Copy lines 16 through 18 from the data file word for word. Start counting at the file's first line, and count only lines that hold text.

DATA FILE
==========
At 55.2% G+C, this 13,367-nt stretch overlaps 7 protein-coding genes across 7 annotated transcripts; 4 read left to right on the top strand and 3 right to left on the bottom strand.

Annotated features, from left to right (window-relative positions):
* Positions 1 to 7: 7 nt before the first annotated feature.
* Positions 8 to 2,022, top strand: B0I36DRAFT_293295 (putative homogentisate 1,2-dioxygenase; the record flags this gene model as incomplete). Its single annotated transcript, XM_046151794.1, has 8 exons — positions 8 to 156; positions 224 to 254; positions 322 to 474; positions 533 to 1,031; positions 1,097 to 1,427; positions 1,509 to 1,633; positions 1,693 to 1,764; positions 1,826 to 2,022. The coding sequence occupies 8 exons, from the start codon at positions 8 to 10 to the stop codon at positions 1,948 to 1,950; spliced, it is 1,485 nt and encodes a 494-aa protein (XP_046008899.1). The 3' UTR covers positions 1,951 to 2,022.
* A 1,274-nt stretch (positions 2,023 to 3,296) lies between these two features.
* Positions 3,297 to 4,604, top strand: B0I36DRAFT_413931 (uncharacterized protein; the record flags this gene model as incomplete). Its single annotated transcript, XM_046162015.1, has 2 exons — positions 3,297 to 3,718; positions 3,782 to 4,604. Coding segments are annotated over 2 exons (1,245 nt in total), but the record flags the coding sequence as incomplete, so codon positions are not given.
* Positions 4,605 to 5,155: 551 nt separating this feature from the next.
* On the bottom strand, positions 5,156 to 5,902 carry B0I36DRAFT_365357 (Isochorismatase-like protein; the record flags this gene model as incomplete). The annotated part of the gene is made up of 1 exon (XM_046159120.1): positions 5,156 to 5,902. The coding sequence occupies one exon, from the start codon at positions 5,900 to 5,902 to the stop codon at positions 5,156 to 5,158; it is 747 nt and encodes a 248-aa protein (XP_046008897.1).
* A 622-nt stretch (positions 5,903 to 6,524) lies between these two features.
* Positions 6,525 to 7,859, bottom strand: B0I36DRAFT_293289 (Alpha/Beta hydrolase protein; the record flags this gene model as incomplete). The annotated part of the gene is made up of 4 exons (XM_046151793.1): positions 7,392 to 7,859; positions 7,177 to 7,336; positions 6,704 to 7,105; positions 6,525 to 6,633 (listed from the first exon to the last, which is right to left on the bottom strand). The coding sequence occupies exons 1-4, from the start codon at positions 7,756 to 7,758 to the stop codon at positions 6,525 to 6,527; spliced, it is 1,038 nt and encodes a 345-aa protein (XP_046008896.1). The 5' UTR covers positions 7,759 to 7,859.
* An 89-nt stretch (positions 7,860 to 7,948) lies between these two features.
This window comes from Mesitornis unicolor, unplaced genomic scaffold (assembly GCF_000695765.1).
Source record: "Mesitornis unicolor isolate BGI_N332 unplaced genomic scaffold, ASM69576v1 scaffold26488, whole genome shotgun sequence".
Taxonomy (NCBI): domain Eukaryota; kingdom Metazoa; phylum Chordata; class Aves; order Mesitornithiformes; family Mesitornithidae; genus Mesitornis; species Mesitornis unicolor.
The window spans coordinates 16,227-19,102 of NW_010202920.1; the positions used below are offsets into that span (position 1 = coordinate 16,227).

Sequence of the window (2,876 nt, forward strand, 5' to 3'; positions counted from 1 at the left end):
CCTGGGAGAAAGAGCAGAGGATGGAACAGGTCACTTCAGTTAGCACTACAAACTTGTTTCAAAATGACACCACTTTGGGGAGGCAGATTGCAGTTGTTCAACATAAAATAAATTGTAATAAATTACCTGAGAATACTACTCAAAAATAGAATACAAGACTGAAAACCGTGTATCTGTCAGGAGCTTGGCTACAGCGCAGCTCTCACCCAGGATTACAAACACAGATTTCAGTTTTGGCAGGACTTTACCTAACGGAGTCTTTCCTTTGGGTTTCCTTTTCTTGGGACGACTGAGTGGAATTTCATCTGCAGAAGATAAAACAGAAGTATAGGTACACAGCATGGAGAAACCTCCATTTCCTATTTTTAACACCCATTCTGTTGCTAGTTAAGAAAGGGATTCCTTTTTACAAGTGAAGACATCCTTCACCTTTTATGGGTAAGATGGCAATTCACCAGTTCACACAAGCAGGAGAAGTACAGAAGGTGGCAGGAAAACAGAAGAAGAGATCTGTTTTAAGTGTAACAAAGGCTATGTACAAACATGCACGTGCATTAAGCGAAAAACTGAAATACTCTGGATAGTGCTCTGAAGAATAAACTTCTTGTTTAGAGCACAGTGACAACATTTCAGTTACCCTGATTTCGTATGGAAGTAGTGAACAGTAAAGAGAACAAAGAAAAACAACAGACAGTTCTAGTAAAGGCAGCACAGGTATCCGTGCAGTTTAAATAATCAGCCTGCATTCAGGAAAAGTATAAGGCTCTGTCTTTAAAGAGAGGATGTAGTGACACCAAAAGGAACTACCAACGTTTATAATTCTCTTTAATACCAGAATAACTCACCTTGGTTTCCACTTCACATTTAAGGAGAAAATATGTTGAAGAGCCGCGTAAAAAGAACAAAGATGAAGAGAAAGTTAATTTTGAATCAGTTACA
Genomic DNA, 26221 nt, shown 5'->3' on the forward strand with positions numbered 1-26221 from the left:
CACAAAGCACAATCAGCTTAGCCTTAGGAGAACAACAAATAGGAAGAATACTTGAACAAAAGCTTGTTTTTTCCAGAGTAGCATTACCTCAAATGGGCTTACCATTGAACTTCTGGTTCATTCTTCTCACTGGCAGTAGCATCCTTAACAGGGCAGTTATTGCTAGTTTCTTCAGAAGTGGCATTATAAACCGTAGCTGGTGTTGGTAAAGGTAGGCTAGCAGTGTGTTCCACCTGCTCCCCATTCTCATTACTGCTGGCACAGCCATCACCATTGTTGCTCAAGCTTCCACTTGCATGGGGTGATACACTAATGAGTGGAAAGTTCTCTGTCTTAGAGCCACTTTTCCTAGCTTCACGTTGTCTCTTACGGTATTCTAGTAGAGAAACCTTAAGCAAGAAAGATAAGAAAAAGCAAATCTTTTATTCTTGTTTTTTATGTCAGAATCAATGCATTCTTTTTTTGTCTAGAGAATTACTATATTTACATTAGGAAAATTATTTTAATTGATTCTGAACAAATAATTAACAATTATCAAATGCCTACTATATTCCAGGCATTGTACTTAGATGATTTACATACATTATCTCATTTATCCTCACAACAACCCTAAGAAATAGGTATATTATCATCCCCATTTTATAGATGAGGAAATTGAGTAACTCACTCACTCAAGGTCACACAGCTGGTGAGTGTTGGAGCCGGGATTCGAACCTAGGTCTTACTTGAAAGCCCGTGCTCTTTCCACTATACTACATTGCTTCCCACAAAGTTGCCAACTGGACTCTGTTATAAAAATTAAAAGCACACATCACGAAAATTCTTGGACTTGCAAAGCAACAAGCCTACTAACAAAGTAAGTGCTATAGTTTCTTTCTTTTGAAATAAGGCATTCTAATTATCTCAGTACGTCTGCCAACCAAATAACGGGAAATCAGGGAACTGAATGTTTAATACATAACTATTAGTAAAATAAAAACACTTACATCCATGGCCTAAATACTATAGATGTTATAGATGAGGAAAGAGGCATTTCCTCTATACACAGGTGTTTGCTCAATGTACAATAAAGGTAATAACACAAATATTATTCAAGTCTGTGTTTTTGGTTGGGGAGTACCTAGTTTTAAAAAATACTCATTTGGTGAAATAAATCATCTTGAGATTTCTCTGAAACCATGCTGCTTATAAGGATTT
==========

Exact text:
Sequence of the window (2,876 nt, forward strand, 5' to 3'; positions counted from 1 at the left end):
CCTGGGAGAAAGAGCAGAGGATGGAACAGGTCACTTCAGTTAGCACTACAAACTTGTTTCAAAATGACACCACTTTGGGGAGGCAGATTGCAGTTGTTCAACATAAAATAAATTGTAATAAATTACCTGAGAATACTACTCAAAAATAGAATACAAGACTGAAAACCGTGTATCTGTCAGGAGCTTGGCTACAGCGCAGCTCTCACCCAGGATTACAAACACAGATTTCAGTTTTGGCAGGACTTTACCTAACGGAGTCTTTCCTTTGGGTTTCCTTTTCTTGGGACGACTGAGTGGAATTTCATCTGCAGAAGATAAAACAGAAGTATAGGTACACAGCATGGAGAAACCTCCATTTCCTATTTTTAACACCCATTCTGTTGCTAGTTAAGAAAGGGATTCCTTTTTACAAGTGAAGACATCCTTCACCTTTTATGGGTAAGATGGCAATTCACCAGTTCACACAAGCAGGAGAAGTACAGAAGGTGGCAGGAAAACAGAAGAAGAGATCTGTTTTAAGTGTAACAAAGGCTATGTACAAACATGCACGTGCATTAAGCGAAAAACTGAAATACTCTGGATAGTGCTCTGAAGAATAAACTTCTTGTTTAGAGCACAGTGACAACATTTCAGTTACCCTGATTTCGTATGGAAGTAGTGAACAGTAAAGAGAACAAAGAAAAACAACAGACAGTTCTAGTAAAGGCAGCACAGGTATCCGTGCAGTTTAAATAATCAGCCTGCATTCAGGAAAAGTATAAGGCTCTGTCTTTAAAGAGAGGATGTAGTGACACCAAAAGGAACTACCAACGTTTATAATTCTCTTTAATACCAGAATAACTCACCTTGGTTTCCACTTCACATTTAAGGAGAAAATATGTTGAAGAGCCGCGTAAAAAGAACAAAGATGAAGAGAAAGTTAATTTTGAATCAGTTACA
Genomic DNA, 26221 nt, shown 5'->3' on the forward strand with positions numbered 1-26221 from the left: